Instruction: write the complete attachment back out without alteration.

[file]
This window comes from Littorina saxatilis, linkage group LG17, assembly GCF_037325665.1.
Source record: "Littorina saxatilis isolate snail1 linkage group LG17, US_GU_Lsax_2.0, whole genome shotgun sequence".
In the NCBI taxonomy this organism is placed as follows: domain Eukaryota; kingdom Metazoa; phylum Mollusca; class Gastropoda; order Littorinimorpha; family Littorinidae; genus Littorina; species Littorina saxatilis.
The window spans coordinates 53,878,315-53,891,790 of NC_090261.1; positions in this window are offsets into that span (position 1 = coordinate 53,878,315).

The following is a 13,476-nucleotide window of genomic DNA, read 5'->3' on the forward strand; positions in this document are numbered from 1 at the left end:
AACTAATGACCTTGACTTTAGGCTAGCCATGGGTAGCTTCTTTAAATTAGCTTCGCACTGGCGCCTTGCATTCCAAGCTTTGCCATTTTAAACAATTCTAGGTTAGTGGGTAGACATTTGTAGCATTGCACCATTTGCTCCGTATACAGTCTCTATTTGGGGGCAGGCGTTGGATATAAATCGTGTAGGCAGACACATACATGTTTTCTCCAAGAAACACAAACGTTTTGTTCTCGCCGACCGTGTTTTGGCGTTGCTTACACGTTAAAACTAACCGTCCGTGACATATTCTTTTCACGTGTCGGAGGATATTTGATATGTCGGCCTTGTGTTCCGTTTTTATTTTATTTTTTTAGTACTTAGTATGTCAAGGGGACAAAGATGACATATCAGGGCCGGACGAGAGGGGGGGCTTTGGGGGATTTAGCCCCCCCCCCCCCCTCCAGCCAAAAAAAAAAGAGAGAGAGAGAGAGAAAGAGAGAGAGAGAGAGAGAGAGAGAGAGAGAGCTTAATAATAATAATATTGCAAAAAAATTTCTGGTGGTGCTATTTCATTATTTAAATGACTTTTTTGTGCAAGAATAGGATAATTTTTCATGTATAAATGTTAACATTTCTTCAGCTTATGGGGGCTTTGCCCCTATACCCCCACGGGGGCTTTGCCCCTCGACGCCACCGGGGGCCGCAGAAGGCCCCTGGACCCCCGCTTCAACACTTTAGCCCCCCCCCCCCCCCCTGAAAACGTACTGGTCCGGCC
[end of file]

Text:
This window comes from Littorina saxatilis, linkage group LG17, assembly GCF_037325665.1.
Source record: "Littorina saxatilis isolate snail1 linkage group LG17, US_GU_Lsax_2.0, whole genome shotgun sequence".
In the NCBI taxonomy this organism is placed as follows: domain Eukaryota; kingdom Metazoa; phylum Mollusca; class Gastropoda; order Littorinimorpha; family Littorinidae; genus Littorina; species Littorina saxatilis.
The window spans coordinates 53,878,315-53,891,790 of NC_090261.1; positions in this window are offsets into that span (position 1 = coordinate 53,878,315).

The following is a 13,476-nucleotide window of genomic DNA, read 5'->3' on the forward strand; positions in this document are numbered from 1 at the left end:
AACTAATGACCTTGACTTTAGGCTAGCCATGGGTAGCTTCTTTAAATTAGCTTCGCACTGGCGCCTTGCATTCCAAGCTTTGCCATTTTAAACAATTCTAGGTTAGTGGGTAGACATTTGTAGCATTGCACCATTTGCTCCGTATACAGTCTCTATTTGGGGGCAGGCGTTGGATATAAATCGTGTAGGCAGACACATACATGTTTTCTCCAAGAAACACAAACGTTTTGTTCTCGCCGACCGTGTTTTGGCGTTGCTTACACGTTAAAACTAACCGTCCGTGACATATTCTTTTCACGTGTCGGAGGATATTTGATATGTCGGCCTTGTGTTCCGTTTTTATTTTATTTTTTTAGTACTTAGTATGTCAAGGGGACAAAGATGACATATCAGGGCCGGACGAGAGGGGGGGCTTTGGGGGATTTAGCCCCCCCCCCCCCCTCCAGCCAAAAAAAAAAGAGAGAGAGAGAGAGAAAGAGAGAGAGAGAGAGAGAGAGAGAGAGAGAGCTTAATAATAATAATATTGCAAAAAAATTTCTGGTGGTGCTATTTCATTATTTAAATGACTTTTTTGTGCAAGAATAGGATAATTTTTCATGTATAAATGTTAACATTTCTTCAGCTTATGGGGGCTTTGCCCCTATACCCCCACGGGGGCTTTGCCCCTCGACGCCACCGGGGGCCGCAGAAGGCCCCTGGACCCCCGCTTCAACACTTTAGCCCCCCCCCCCCCCCCTGAAAACGTACTGGTCCGGCC